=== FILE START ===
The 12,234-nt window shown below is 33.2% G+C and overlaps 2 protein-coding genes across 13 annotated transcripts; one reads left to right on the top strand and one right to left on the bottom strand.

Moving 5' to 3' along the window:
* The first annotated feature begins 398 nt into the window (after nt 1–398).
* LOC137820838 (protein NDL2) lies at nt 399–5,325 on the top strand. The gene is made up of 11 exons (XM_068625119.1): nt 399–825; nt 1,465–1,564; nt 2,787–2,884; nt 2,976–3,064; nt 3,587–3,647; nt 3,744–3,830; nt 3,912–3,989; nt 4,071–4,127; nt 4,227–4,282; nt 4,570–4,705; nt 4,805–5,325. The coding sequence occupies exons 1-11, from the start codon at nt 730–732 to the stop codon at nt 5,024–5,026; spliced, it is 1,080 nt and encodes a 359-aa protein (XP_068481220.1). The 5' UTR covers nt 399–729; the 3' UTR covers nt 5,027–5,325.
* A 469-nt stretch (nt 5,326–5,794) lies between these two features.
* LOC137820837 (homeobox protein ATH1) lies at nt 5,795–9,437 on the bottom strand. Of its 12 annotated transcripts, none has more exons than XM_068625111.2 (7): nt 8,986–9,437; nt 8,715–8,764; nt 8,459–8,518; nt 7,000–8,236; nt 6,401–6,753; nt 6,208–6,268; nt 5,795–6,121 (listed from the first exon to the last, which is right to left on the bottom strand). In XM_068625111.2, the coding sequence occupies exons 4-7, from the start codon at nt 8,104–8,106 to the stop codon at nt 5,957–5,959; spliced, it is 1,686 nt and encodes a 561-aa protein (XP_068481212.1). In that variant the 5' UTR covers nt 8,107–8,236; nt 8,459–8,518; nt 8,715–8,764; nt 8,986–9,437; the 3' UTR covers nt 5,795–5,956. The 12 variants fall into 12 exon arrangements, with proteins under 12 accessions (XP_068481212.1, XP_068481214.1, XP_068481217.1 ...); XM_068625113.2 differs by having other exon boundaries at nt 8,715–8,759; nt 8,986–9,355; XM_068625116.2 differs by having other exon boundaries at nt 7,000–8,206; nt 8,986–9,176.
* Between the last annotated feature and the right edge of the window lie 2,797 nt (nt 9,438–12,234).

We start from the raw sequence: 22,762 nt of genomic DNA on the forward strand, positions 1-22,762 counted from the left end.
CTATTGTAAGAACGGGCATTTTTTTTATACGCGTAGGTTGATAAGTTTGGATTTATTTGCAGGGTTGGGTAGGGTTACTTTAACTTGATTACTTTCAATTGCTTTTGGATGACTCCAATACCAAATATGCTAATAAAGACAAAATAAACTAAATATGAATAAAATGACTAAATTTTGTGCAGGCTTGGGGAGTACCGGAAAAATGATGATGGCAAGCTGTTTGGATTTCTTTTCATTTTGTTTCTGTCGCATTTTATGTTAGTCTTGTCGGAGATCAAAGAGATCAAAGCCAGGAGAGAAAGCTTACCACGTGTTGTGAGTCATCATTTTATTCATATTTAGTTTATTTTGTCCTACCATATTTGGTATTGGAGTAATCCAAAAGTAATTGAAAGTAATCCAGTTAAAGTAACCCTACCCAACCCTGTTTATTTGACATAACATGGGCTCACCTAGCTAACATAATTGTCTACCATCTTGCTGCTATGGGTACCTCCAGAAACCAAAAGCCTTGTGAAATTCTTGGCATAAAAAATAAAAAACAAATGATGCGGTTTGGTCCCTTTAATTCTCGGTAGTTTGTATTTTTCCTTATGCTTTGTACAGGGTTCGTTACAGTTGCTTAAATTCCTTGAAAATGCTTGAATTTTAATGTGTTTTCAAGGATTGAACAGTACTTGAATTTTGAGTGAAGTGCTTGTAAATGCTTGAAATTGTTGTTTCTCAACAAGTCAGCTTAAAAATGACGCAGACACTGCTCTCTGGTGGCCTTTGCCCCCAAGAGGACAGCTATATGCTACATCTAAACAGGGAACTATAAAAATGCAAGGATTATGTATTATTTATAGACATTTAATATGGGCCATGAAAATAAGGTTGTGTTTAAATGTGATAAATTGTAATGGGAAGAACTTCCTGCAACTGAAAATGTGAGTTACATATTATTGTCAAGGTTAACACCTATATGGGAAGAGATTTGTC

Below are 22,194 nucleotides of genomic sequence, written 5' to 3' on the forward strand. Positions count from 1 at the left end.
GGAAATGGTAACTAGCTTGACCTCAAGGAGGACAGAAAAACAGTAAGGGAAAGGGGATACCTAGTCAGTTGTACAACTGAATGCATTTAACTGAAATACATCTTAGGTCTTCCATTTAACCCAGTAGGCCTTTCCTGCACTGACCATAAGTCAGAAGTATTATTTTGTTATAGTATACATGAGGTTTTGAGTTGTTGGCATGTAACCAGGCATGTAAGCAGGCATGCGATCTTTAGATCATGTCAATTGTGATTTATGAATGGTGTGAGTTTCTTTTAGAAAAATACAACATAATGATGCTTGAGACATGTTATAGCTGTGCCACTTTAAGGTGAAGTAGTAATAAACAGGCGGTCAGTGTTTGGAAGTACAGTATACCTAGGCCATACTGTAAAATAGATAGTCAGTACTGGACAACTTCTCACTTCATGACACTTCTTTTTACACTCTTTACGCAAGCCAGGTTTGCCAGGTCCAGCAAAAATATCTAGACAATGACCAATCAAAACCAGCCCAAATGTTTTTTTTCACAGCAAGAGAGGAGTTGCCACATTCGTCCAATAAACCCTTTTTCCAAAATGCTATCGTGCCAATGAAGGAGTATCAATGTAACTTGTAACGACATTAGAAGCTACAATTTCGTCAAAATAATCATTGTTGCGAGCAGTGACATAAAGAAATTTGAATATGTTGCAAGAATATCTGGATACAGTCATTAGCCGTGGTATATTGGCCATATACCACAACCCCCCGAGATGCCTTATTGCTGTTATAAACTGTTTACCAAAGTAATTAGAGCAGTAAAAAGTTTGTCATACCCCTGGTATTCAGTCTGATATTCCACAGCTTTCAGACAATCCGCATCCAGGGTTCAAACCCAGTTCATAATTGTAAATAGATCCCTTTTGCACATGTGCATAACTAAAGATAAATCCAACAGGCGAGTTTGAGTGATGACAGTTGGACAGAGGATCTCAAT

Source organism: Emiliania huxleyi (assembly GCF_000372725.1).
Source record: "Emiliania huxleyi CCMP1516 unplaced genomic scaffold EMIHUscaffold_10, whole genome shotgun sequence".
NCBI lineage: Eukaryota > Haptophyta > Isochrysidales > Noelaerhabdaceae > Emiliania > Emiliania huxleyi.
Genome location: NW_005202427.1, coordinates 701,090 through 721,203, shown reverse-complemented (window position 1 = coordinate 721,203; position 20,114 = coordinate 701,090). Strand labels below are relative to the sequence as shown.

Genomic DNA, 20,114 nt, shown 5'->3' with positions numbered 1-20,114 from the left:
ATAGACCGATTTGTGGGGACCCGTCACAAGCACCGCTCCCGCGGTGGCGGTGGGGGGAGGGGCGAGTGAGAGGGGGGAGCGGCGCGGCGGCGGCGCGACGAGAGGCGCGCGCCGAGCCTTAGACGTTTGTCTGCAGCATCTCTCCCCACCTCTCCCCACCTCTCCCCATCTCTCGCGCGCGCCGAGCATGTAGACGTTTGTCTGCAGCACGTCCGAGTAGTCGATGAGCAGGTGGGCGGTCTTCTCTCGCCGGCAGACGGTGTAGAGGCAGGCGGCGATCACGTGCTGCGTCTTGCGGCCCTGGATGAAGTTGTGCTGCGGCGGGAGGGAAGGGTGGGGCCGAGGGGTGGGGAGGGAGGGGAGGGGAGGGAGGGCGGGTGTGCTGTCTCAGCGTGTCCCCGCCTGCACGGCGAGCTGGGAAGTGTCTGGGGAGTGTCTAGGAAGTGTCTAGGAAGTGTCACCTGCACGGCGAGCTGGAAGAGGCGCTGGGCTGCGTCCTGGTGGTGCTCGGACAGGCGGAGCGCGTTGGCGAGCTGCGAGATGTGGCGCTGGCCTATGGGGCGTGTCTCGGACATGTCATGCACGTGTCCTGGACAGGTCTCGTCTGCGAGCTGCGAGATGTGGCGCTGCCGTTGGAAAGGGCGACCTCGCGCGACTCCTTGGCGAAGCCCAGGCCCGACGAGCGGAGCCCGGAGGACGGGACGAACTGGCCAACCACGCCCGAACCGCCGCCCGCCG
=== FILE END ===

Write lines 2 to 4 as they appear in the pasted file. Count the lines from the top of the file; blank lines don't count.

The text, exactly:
Moving 5' to 3' along the window:
* The first annotated feature begins 398 nt into the window (after nt 1–398).
* LOC137820838 (protein NDL2) lies at nt 399–5,325 on the top strand. The gene is made up of 11 exons (XM_068625119.1): nt 399–825; nt 1,465–1,564; nt 2,787–2,884; nt 2,976–3,064; nt 3,587–3,647; nt 3,744–3,830; nt 3,912–3,989; nt 4,071–4,127; nt 4,227–4,282; nt 4,570–4,705; nt 4,805–5,325. The coding sequence occupies exons 1-11, from the start codon at nt 730–732 to the stop codon at nt 5,024–5,026; spliced, it is 1,080 nt and encodes a 359-aa protein (XP_068481220.1). The 5' UTR covers nt 399–729; the 3' UTR covers nt 5,027–5,325.